Swarms of autonomous insect robots could prove key to future planetary exploration

Computer scientist Nadine Kaercher stands next to the robot ants 'BionicANTs' at the stand of the company Festo at Hannover trade fair in Hannover, Germany, 12 April 2015. The industrial trade fair runs from 13 April until 17 April 2015. Photo: Julian Stratenschulte/dpa | usage worldwide (Photo by Julian Stratenschulte/picture alliance via Getty Images)
Computer scientist Nadine Kaercher stands next to the robot ants 'BionicANTs' at the stand of the company Festo at Hannover trade fair in Hannover, Germany, 12 April 2015. The industrial trade fair runs from 13 April until 17 April 2015. Photo: Julian Stratenschulte/dpa | usage worldwide (Photo by Julian Stratenschulte/picture alliance via Getty Images)
Darrell Etherington

While we're preparing to launch a six-wheeled robotic rover roughly the size of a car to explore Mars, future planetary exploration and science missions could employ much smaller hardware -- including, potentially, swarms of robots the size of insects designed to act in concert with one another autonomously.

Swarming insect-like robots are being developed by a number of different institutions and companies, but a researcher at California State University Northridge recently received a sizable Department of Defense grant specially to fund the development of autonomous robot swarms for extraterrestrial applications -- as well as for use right here on Earth in mining, industrial and search and rescue efforts.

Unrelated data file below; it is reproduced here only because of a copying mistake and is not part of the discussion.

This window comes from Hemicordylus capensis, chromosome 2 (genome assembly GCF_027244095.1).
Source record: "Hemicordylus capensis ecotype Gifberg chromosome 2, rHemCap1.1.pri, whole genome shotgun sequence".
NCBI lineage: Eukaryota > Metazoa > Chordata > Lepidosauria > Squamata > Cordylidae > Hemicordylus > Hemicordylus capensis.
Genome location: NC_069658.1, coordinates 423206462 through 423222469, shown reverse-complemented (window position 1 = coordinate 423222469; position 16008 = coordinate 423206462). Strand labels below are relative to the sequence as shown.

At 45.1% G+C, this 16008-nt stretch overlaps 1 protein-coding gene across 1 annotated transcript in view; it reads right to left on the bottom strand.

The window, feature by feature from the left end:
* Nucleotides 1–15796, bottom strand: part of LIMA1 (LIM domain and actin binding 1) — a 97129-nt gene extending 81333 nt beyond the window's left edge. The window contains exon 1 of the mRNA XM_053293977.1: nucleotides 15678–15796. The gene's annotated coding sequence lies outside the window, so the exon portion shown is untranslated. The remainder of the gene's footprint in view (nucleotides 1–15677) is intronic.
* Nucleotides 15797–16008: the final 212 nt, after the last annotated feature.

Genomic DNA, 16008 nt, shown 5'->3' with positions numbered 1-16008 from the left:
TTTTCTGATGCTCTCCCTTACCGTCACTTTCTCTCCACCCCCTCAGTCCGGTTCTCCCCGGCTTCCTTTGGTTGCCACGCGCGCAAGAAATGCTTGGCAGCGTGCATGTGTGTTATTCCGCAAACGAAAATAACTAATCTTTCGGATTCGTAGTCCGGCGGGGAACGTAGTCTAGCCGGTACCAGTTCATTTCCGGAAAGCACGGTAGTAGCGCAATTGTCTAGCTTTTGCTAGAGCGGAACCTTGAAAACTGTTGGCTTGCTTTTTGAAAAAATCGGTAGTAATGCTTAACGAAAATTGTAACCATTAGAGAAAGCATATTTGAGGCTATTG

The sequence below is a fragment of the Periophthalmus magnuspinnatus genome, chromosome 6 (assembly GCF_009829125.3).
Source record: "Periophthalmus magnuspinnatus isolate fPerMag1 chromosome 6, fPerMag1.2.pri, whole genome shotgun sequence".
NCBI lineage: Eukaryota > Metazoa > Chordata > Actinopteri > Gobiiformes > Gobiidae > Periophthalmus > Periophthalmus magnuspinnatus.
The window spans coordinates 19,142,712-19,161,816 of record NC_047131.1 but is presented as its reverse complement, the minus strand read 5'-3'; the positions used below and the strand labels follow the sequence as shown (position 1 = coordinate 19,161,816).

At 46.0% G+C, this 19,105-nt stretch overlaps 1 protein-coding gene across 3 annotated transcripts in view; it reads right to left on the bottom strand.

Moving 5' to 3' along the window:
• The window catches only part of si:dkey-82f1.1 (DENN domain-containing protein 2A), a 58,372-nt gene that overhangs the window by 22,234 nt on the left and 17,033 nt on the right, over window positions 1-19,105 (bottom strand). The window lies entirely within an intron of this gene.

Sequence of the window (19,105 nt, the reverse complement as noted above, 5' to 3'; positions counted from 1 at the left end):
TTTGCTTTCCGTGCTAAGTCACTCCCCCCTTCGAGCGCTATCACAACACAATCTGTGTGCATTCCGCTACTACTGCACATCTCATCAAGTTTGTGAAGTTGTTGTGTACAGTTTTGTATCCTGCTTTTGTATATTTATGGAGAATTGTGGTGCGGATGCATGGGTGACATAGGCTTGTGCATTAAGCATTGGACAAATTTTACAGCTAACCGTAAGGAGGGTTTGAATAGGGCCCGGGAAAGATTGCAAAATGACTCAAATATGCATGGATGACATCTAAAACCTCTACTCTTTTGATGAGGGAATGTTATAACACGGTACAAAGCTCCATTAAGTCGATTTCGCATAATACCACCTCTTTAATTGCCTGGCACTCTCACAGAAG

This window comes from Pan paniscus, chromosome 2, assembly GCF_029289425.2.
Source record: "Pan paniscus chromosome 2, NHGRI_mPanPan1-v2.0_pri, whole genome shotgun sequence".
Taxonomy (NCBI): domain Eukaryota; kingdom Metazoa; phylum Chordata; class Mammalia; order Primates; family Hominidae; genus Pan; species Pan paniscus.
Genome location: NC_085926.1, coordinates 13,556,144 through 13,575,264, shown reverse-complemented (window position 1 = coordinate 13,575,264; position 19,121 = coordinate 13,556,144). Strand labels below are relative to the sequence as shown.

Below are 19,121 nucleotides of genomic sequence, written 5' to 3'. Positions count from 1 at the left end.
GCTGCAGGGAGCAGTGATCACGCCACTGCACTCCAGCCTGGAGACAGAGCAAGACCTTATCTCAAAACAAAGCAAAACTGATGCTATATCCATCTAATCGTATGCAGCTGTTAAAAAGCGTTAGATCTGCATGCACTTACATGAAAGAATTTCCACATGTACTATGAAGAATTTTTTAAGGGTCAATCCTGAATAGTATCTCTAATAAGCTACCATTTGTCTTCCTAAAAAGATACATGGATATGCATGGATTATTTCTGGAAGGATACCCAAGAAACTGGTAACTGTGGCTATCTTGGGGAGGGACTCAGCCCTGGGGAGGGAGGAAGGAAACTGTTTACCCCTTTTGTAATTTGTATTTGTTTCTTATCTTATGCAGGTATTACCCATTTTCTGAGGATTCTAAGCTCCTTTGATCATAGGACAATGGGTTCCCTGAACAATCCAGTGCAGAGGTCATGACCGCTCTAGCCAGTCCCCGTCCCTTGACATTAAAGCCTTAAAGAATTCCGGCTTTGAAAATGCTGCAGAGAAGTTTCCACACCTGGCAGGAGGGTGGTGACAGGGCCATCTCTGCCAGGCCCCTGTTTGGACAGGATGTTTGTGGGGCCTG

The grant, for $539,000, was awarded to CSUN mechanical engineering professor Nhut Ho, who also directs the NASA Autonomous Research Center for STEAMH (which focuses on collaborative research efforts between Science, Technology, Entrepreneurship, Arts, Mathematics and Humanities academics, hence the acronym). The goal of the research is to build robotic swarms that can essentially be dropped into unknown and hostile environments, and then figure out how to complete specific tasks they're given without essentially any additional input.

Ultimately, such a swarm would be able to perform complex problem solving to deal with challenges, including organizing themselves into different-sized groups to handle different aspects of the task at hand, as well as dealing with setbacks, including losing individual members of the swarm through redundancy and repurposing.

One way the system will be tested is through use with a collaborating team from NASA Jet Propulsion Laboratory (JPL) that seeks to find the best solutions for autonomously navigating and mapping underground environments.

As for why this approach is even being considered, there are a lot of potential benefits of using a swarm of small rovers versus a single, large one. At a very basic level, there's built-in redundancy -- if a rover like NASA's Perseverance encounters a fatal error, the mission is essentially done, while a swarm losing individual members shouldn't end the entire mission. Also, a swarm can self-assemble into individual subunits and cover more ground more quickly, accomplishing a number of goals in parallel where a larger rover might have to handle tasks in sequence.